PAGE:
By the time Dave Winer asked me to listen to his talk at the recent Public Media conference, it was too late — I’d already heard it on a drive to the airport Saturday morning. It is an inspired (and inspiring) discussion of what can and should happen at the intersection of podcasting, public media, and democracy.
Of the many themes that resonate powerfully with me, the one I want to focus on here is the idea of two-way public media. That can mean a few different things. One of the meanings Dave highlights is that the device which downloads and plays podcasts can also record and upload them, without being tethered to a computer.
Another meaning is that listeners become programmers, or rather, deejays, or better yet, webjays. Back in 2004 I became fascinated with Lucas Gonze’s webjay.org, which hasn’t changed much since then, or since its Jan 2006 acquisition by Yahoo.
In a December 2004 podcast, one of my first — and one of only a few that’s in the style of a story rather than an interview — I imagined how Napster-like collaborative recommendation would play out in a post-Napster world, thanks to the proliferation of free and legally-shareable audio, and to services like Webjay that would encourage and assist with annotation and remixing.
Things haven’t really turned out that way, at least not yet. Webjay remains a boutique offering. The dominant Internet audio applications — iTunes and Windows Media Player — optimize for consumption of commercial audio, not for production of free and legally-shareable audio. And by production I don’t mean just the ability to record and upload. What matters as much or more is the ability to annotate, curate, and share.
In the textual blogosphere we’re all webjays. When we find good stuff, it’s natural and straightforward to collect it, comment on it, and stream our remixed versions of it back to the blogosophere.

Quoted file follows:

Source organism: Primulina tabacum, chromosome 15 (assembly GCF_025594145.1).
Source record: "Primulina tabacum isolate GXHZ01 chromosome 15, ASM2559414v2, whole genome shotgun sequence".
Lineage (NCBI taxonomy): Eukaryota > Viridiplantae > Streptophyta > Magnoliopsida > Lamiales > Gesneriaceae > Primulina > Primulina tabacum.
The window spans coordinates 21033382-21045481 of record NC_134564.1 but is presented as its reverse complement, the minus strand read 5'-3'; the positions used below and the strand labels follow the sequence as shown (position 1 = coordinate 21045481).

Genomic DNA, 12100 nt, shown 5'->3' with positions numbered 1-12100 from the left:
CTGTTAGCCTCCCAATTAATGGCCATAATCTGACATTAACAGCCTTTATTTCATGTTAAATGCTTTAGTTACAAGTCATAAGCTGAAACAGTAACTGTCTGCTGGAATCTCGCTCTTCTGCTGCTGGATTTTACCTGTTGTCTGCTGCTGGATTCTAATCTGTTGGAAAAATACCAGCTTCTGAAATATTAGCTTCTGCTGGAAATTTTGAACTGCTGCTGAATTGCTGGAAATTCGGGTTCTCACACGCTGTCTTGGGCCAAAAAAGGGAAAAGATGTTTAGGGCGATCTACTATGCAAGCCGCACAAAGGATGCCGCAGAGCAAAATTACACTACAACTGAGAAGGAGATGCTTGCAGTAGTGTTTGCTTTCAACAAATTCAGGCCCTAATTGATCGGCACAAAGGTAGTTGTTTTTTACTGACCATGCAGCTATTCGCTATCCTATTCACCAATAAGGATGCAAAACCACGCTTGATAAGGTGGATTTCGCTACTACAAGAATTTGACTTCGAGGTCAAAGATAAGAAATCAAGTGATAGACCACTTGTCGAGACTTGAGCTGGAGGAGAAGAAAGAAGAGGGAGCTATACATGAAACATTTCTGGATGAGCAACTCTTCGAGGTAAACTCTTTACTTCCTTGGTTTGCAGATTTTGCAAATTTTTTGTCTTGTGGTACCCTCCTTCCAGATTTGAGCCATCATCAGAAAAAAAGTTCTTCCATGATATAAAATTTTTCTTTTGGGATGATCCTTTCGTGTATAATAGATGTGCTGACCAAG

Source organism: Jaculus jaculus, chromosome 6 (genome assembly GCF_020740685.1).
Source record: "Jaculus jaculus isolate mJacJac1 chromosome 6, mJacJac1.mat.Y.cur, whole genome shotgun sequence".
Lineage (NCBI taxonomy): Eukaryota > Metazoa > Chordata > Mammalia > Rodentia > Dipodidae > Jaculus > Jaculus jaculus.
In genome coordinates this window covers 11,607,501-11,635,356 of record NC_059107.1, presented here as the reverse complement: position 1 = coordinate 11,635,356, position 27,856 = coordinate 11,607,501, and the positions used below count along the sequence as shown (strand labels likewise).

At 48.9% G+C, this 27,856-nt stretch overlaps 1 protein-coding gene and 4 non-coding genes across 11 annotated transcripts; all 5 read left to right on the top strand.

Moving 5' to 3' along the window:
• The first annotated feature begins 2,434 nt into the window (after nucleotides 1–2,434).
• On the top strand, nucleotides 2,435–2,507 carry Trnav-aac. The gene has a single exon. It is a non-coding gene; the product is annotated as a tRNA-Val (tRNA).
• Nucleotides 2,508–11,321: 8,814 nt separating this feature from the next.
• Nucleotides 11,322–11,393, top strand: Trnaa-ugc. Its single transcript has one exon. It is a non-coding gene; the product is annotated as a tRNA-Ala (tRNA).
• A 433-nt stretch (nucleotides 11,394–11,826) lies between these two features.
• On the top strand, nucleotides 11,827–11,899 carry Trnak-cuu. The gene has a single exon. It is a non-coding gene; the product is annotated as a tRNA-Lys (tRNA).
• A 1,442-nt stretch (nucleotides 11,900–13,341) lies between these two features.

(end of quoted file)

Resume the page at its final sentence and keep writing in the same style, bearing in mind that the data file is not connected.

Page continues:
It’s nothing like that in the realm of Internet audio. Like others, I’m disappointed that Windows Media Player 11 does not support podcatching — I shouldn’t need to install iTunes on a Windows box to acquire that capability — but that’s a tangential point. More importantly, neither iTunes nor WMP11 invites me to annotate, curate, and share.
That’s largely because, as Dave correctly notes in his talk, the design center for these Internet audio platforms is music, and in particular, commercial music. There’s a very different kind of Internet audio, the kind that NPR mostly is, that ITConversations is, that my Friday podcast series is: commentary and discourse.
What could the mainstream platforms do to support this kind of Internet audio? They could offer blog this features. They could make quotation of audio as easy and natural as quotation of text. They could embrace and popularize the Webjay idea of shareable, remixable playlists.
For most people, of course, playlists are about music. When I made my open source audio podcast back in 2004 I was inspired by my favorite webjay, Oddio Katya, whose wonderful monthly Tunes in Overplay playlists have happily resurfaced after a long hiatus. A couple of years ago I imagined that, by now, there would be a flock of webjays like Katya, and that they would be helping me tap into the growing reservoir of free and legally-shareable music.
But iTunes and WMP11 aren’t designed to inspire future Oddio Katyas to curate and share what is freely available. And while I wish things were otherwise, I can understand why they’re not. The music business and the technology business are intertwined, and it is in neither party’s interest to facilitate the kinds of alternatives that the Internet invites and enables.
As Dave points out in his talk, though, there’s no such conflict of interest in the realm of public discourse. So there’s no reason why iTunes and Windows Media Player shouldn’t make it easy for me to create a playlist of his talk, and one of my own public radio commentaries, and a PopTech lecture from ITConversations, and a Long Now talk, and a LibriVox reading, and a Berkeley lecture, and then share that playlist on the web — where I can watch it morph as other people mix in related material that I wouldn’t have discovered on my own.
It’s possible today to treat public-interest audio and video as two-way media in this sense, but you have to be a bit of a propeller-head. I’d love to see that capability democratized, and I’d love to see my team take the lead in making it happen.